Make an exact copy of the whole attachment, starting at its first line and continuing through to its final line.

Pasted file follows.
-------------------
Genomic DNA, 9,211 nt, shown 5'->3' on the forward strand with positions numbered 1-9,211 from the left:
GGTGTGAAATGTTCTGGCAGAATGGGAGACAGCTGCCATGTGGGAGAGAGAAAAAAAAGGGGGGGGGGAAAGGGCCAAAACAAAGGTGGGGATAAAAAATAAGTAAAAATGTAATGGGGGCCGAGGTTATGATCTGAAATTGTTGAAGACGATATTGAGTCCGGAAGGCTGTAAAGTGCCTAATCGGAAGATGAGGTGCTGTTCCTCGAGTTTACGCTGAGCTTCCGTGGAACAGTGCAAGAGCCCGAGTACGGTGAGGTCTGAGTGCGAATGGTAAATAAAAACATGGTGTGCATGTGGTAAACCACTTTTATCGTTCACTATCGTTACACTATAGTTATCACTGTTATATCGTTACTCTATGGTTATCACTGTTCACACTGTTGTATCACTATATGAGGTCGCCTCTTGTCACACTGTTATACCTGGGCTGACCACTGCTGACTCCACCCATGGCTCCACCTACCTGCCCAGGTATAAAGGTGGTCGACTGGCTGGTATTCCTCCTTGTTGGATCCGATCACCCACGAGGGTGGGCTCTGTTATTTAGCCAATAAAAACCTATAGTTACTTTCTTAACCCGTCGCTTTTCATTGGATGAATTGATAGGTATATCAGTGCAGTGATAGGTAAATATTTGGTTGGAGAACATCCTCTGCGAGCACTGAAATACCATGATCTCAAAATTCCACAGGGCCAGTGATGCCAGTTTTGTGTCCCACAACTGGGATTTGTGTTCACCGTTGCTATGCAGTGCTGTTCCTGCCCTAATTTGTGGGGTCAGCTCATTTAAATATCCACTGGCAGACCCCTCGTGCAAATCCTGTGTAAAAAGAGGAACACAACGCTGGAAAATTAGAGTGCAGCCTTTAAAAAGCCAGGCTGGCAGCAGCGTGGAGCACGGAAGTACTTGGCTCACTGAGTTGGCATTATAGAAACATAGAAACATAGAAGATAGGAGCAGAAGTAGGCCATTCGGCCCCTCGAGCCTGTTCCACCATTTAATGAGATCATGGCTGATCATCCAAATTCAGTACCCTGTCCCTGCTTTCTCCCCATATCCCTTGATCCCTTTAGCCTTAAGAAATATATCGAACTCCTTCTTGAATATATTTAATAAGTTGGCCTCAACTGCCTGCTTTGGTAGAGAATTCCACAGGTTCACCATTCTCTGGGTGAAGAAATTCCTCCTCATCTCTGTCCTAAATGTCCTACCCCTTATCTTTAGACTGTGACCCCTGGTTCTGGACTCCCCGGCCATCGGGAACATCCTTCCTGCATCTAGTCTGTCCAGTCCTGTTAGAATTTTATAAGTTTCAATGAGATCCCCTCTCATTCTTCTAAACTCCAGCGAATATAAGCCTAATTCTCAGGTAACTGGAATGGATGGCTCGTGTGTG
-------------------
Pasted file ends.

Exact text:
Genomic DNA, 9,211 nt, shown 5'->3' on the forward strand with positions numbered 1-9,211 from the left:
GGTGTGAAATGTTCTGGCAGAATGGGAGACAGCTGCCATGTGGGAGAGAGAAAAAAAAGGGGGGGGGGAAAGGGCCAAAACAAAGGTGGGGATAAAAAATAAGTAAAAATGTAATGGGGGCCGAGGTTATGATCTGAAATTGTTGAAGACGATATTGAGTCCGGAAGGCTGTAAAGTGCCTAATCGGAAGATGAGGTGCTGTTCCTCGAGTTTACGCTGAGCTTCCGTGGAACAGTGCAAGAGCCCGAGTACGGTGAGGTCTGAGTGCGAATGGTAAATAAAAACATGGTGTGCATGTGGTAAACCACTTTTATCGTTCACTATCGTTACACTATAGTTATCACTGTTATATCGTTACTCTATGGTTATCACTGTTCACACTGTTGTATCACTATATGAGGTCGCCTCTTGTCACACTGTTATACCTGGGCTGACCACTGCTGACTCCACCCATGGCTCCACCTACCTGCCCAGGTATAAAGGTGGTCGACTGGCTGGTATTCCTCCTTGTTGGATCCGATCACCCACGAGGGTGGGCTCTGTTATTTAGCCAATAAAAACCTATAGTTACTTTCTTAACCCGTCGCTTTTCATTGGATGAATTGATAGGTATATCAGTGCAGTGATAGGTAAATATTTGGTTGGAGAACATCCTCTGCGAGCACTGAAATACCATGATCTCAAAATTCCACAGGGCCAGTGATGCCAGTTTTGTGTCCCACAACTGGGATTTGTGTTCACCGTTGCTATGCAGTGCTGTTCCTGCCCTAATTTGTGGGGTCAGCTCATTTAAATATCCACTGGCAGACCCCTCGTGCAAATCCTGTGTAAAAAGAGGAACACAACGCTGGAAAATTAGAGTGCAGCCTTTAAAAAGCCAGGCTGGCAGCAGCGTGGAGCACGGAAGTACTTGGCTCACTGAGTTGGCATTATAGAAACATAGAAACATAGAAGATAGGAGCAGAAGTAGGCCATTCGGCCCCTCGAGCCTGTTCCACCATTTAATGAGATCATGGCTGATCATCCAAATTCAGTACCCTGTCCCTGCTTTCTCCCCATATCCCTTGATCCCTTTAGCCTTAAGAAATATATCGAACTCCTTCTTGAATATATTTAATAAGTTGGCCTCAACTGCCTGCTTTGGTAGAGAATTCCACAGGTTCACCATTCTCTGGGTGAAGAAATTCCTCCTCATCTCTGTCCTAAATGTCCTACCCCTTATCTTTAGACTGTGACCCCTGGTTCTGGACTCCCCGGCCATCGGGAACATCCTTCCTGCATCTAGTCTGTCCAGTCCTGTTAGAATTTTATAAGTTTCAATGAGATCCCCTCTCATTCTTCTAAACTCCAGCGAATATAAGCCTAATTCTCAGGTAACTGGAATGGATGGCTCGTGTGTG